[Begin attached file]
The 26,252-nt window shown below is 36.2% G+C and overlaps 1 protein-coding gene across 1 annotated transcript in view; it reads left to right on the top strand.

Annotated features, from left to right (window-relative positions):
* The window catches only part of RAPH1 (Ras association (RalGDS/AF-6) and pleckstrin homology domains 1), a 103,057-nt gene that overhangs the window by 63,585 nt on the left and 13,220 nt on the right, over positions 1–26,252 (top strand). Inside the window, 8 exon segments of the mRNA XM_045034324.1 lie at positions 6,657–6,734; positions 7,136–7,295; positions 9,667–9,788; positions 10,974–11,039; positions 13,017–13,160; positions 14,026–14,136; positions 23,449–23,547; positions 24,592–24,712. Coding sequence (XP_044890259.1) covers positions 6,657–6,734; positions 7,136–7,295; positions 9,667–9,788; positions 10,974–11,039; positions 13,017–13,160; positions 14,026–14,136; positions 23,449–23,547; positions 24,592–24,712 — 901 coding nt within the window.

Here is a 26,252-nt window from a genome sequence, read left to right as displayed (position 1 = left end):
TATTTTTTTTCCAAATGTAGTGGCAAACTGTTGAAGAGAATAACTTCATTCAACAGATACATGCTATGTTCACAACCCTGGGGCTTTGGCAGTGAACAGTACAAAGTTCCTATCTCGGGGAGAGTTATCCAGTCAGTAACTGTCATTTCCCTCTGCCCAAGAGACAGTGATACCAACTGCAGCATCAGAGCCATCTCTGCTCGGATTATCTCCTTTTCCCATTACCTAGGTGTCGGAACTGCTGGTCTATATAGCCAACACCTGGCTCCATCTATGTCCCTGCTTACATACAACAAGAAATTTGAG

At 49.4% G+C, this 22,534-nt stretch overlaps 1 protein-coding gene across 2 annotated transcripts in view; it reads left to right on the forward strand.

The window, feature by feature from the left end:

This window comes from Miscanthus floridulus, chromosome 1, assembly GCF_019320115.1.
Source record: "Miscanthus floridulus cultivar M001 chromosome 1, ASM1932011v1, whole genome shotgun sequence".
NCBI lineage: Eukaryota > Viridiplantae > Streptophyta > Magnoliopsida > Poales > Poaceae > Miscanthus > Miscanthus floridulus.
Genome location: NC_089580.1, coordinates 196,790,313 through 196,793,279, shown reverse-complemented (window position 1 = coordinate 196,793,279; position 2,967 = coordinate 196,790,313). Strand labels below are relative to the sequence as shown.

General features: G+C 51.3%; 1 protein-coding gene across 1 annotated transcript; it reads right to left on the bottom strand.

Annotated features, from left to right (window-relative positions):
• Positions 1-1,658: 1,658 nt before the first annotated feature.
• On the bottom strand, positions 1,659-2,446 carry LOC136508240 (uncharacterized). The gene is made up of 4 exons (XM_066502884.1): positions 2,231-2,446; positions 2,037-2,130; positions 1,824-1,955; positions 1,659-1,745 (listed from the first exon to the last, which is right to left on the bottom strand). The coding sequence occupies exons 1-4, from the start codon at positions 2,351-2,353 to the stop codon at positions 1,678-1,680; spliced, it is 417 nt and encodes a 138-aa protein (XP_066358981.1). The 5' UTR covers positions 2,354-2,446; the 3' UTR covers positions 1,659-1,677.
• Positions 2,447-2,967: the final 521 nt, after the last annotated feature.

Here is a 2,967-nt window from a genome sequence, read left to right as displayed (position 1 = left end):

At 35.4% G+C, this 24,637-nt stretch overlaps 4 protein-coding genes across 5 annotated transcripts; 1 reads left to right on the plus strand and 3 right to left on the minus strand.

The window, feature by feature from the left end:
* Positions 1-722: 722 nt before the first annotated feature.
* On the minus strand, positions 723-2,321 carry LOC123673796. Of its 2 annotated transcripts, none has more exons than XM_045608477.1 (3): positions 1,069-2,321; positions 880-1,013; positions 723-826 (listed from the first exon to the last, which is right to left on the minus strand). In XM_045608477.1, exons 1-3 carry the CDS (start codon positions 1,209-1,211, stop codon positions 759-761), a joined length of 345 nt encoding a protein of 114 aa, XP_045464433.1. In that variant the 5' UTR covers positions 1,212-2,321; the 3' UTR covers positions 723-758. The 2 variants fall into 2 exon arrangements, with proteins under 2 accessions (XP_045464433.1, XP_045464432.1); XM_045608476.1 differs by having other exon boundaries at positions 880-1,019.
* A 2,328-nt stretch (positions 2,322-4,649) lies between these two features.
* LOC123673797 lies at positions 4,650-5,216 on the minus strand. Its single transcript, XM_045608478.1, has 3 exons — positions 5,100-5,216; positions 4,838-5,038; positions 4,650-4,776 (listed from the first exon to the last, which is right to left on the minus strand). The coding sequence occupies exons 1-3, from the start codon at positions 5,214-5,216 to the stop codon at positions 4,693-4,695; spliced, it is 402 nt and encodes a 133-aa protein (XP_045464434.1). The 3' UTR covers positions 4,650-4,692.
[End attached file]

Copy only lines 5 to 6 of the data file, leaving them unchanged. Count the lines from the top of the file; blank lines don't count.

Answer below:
TATTTTTTTTCCAAATGTAGTGGCAAACTGTTGAAGAGAATAACTTCATTCAACAGATACATGCTATGTTCACAACCCTGGGGCTTTGGCAGTGAACAGTACAAAGTTCCTATCTCGGGGAGAGTTATCCAGTCAGTAACTGTCATTTCCCTCTGCCCAAGAGACAGTGATACCAACTGCAGCATCAGAGCCATCTCTGCTCGGATTATCTCCTTTTCCCATTACCTAGGTGTCGGAACTGCTGGTCTATATAGCCAACACCTGGCTCCATCTATGTCCCTGCTTACATACAACAAGAAATTTGAG

At 49.4% G+C, this 22,534-nt stretch overlaps 1 protein-coding gene across 2 annotated transcripts in view; it reads left to right on the forward strand.